In a lofty and at moments pointed speech, Sen. John McCain on Monday cautioned against the US turning toward “half-baked, spurious nationalism” during an event honoring the war hero’s contributions.
Reflecting on his decades-long political history, McCain warned that to “fear” the world the US has led for the better part of a century, “abandon the ideals we have advanced around the globe” and “refuse the obligations of international leadership … for the sake of some half-baked, spurious nationalism cooked up by people who would rather find scapegoats than solve problems” is unpatriotic.
“As unpatriotic,” he continued, “as an attachment to any other tired dogma of the past that Americans consigned to the ash heap of history.”
The remarks came after McCain was honored with the Liberty Medal by the National Constitution Center in Philadelphia, months after being diagnosed in July with an aggressive form of brain cancer.
McCain used the moment – meant to mark his service to country – to warn US leadership against moving backward toward nationalistic, “America First” instincts espoused by some of President Donald Trump’s key advisers, without referring to Trump or his team by name. If allowed to take root, McCain cautioned, those tendencies could relegate the US to a backseat on the world stage, leaving a vacuum of power in its wake.
“We live in a land made of ideals, not blood and soil,” McCain said. “We are the custodians of those ideals at home, and their champion abroad. We have done great good in the world. That leadership has had its costs, but we have become incomparably powerful and wealthy as we did. We have a moral obligation to continue in our just cause, and we would bring more than shame on ourselves if we don’t. We will not thrive in a world where our leadership and ideals are absent. We wouldn’t deserve to.”
During a radio interview with Chris Plante on “The Chris Plante Show,” Trump said Tuesday he heard the criticism and warned “people” – namely McCain – to be careful.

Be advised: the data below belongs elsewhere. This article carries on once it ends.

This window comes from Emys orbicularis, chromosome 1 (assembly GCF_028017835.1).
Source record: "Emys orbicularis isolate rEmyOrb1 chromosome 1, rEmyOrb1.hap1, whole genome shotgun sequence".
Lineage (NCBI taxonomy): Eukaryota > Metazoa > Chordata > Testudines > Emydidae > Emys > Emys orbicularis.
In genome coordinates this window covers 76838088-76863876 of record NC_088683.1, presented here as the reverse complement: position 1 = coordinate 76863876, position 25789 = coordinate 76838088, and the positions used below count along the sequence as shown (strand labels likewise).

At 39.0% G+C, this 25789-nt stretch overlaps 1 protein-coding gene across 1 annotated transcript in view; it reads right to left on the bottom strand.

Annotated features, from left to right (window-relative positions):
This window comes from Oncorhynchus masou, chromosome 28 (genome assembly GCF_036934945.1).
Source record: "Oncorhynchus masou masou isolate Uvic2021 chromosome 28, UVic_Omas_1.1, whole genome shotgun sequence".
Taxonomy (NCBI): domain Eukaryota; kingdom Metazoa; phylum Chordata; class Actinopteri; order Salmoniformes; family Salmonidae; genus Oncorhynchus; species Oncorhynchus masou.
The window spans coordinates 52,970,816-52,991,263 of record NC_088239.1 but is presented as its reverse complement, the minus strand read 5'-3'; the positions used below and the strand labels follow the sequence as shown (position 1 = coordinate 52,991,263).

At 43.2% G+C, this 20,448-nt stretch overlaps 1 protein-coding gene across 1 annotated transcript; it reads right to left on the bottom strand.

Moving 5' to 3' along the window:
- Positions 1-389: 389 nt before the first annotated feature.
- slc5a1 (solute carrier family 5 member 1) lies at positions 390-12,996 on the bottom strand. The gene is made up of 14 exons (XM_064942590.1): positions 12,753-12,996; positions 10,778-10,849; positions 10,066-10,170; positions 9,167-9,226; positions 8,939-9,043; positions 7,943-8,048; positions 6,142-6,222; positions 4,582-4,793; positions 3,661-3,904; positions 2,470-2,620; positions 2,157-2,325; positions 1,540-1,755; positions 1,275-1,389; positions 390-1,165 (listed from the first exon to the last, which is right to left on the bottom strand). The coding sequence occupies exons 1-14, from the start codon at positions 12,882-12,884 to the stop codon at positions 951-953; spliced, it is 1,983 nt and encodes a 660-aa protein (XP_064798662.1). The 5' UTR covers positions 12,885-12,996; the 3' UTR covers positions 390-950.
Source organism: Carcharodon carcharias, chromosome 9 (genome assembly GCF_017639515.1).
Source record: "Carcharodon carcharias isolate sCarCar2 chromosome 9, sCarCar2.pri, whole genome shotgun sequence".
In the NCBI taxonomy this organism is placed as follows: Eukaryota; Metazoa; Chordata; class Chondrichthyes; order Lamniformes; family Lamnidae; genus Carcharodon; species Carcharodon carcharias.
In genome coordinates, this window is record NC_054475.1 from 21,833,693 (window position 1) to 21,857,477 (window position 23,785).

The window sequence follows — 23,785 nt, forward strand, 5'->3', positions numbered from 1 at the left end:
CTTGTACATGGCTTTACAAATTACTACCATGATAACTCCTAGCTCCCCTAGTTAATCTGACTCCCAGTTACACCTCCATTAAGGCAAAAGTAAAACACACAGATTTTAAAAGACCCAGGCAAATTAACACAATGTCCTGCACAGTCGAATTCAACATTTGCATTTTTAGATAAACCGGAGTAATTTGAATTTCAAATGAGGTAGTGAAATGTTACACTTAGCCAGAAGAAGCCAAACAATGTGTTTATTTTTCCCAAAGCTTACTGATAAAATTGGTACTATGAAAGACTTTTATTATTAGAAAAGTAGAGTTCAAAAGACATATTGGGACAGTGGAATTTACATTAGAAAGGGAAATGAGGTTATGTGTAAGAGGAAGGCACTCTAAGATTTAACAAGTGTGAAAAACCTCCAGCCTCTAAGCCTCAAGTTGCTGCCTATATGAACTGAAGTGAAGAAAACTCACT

“He was taking shots at your again yesterday,” Plante said. “You heard what he said yesterday, Sen. McCain?”
“Yeah, well I hear it. And people have to be careful because at some point I fight back,” Trump said. “I’m being very nice. I’m being very, very nice. But at some point I fight back and it won’t be pretty.”
When asked about Trump’s comments, McCain responded on Capitol Hill saying, “I’ve faced far greater challenges than this.”
Former Democratic Vice President Joe Biden, who is the chair of the Constitution Center, bestowed on Monday night the medal on his former Senate colleague, a US Navy aviator who was captured and held as a prisoner of war during the Vietnam War.
In his own remarks, Biden nodded to McCain’s diagnosis as well as his history serving in the US military.
“John, you have broken many times, physically and otherwise, and you have always grown stronger, but what you don’t really understand in my humble opinion is how much courage you give the rest of us looking at you,” Biden said.
McCain was elected to Congress in 1982, and over his decades in politics has served in both the US House of Representatives and the Senate.
The veteran lawmaker was honored with the medal “for his lifetime of sacrifice and service,” according to a Constitution Center description of the event.
Former President Barack Obama tweeted Monday congratulating McCain on the award.
“I’m grateful to @SenJohnMcCain for his lifetime of service to our country. Congratulations, John, on receiving this year’s Liberty Medal,” Obama wrote.
McCain, who also serves as the chairman of the Senate armed services committee, shared a statement on the honor on Twitter: “I’ve been blessed to spend my life serving something more important than myself, of being a bit player in the story of America #LibertyMedal”
The evening was also filled with patriotic anecdotes and stories from McCain’s personal narrative. McCain served in US Navy until 1981, and was famously a prisoner of war at Hỏa Lò Prison, nicknamed the Hanoi Hilton.
This summer, the Arizona senator was diagnosed with a primary glioblastoma, an aggressive type of brain tumor.
This story has been updated to add additional developments.
CNN’s Dan Merica and Kristin Wilson contributed to this report.